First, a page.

In his satirical essay, “A Modest Proposal,” Jonathan Swift discusses the poverty that saw all over Ireland in the 1720’s. In addition he talks about the immense amount of children and adults that littered the streets. Swift wrote this proposal in order to expose this problem to the world. He wanted people to know why this was a problem and how it became a problem. He proceeds to give ridiculous solutions so when he discusses real solutions they sound more reasonable and possible.
Many were forced to move, while others left voluntarily to search for employment and a better quality of life. Moreover, not all immigrants enjoyed their new life at British North America. Even though leaving Ireland appeared to be the only escape, Irish Catholic immigrants should not be thankful for a new start at British North America. Throughout the emigration, they have received phony promises by landlords during the famine, Irish faced the same problems of poverty and discrimination as before, and their living and working environment was deficient. The Great Famine in 1845 was a crucial time phase that touched off a mass migration.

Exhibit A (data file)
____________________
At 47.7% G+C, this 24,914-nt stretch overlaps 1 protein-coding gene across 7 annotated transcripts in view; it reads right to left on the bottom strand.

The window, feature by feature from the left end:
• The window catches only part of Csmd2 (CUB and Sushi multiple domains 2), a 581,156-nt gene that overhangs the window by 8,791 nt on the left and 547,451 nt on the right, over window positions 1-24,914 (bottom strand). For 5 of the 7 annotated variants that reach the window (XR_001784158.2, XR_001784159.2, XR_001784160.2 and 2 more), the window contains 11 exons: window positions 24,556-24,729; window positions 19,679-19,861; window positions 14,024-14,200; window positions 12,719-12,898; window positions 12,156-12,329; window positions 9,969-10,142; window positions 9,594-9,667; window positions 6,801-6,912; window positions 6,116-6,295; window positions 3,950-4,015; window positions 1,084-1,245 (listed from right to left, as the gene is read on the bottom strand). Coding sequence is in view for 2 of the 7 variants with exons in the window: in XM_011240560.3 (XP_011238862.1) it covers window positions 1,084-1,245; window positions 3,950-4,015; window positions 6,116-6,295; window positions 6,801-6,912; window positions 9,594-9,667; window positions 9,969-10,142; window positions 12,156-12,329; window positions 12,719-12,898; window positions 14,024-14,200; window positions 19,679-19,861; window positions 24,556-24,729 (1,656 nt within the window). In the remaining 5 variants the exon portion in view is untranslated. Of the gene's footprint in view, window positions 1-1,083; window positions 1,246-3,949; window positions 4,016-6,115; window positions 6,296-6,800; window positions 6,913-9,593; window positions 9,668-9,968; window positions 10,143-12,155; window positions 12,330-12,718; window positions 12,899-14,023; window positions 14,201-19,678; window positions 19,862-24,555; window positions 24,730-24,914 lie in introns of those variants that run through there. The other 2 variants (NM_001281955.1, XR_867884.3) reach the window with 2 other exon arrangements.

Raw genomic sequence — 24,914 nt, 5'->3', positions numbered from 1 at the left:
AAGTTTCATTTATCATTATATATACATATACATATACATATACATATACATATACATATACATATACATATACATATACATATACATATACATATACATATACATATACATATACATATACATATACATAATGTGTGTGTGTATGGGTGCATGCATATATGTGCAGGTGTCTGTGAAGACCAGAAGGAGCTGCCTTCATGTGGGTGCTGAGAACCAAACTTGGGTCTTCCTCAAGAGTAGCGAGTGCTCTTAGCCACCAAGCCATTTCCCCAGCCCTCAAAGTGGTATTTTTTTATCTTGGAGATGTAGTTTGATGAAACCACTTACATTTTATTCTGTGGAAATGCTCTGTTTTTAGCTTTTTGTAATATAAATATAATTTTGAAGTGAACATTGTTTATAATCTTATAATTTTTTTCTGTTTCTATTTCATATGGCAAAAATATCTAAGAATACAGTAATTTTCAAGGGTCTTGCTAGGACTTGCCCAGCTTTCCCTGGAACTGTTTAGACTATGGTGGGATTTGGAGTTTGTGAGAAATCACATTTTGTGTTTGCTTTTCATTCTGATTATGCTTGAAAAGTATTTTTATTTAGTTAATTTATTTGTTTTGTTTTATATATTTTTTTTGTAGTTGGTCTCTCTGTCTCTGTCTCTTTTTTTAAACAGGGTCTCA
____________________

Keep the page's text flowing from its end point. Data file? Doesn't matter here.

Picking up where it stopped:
Because of the lack of trust between the Irish and the British, the Irish possibly had less chance of persuading the British to release Ireland and allow Nationalists to work with the British. This was both a long term and a short term consequence. Trust was also lost between Protestants and Catholics. The Easter rising also caused Sinn Fein to become more determined to succeed a... ... middle of paper ... ... rising had a big impact on the conflict in Northern Ireland as it had many long term consequences which affected Ireland for a long time after it had take place. It lead to the creation of martyrs who caused a lot of violence then and still are right now.
The initial reaction in Ireland to the Rising was shock and anger. Following the executions, the nationalist community closed ranks against the British government. The most famous reaction to the Rising is the poem "Easter 1916" by the Irish poet, William Butler Yeats. In one respect, the poem is a product of its time and reflects the emotional impact of Easter Week. But, the power of Yeats's language and imagery transcends the event, and asks the question of all generations, "O when may it suffice?"
In eighteenth century Ireland, the nation was in a famine and an epidemic of poverty due to the high prices of land and food. Jonathan Swift saw a problem, so h wrote and spread what we call today, A Modest Proposal. Swift’s essay is satirical. He exaggerates and gives inaccurate statistics to deliver a thesis that runs deeper than the explicit one about eating babies. While much of the essay seems to imply that Swift’s persona eats babies, there are some instances where Jonathan hints at the ironic themes of the writing.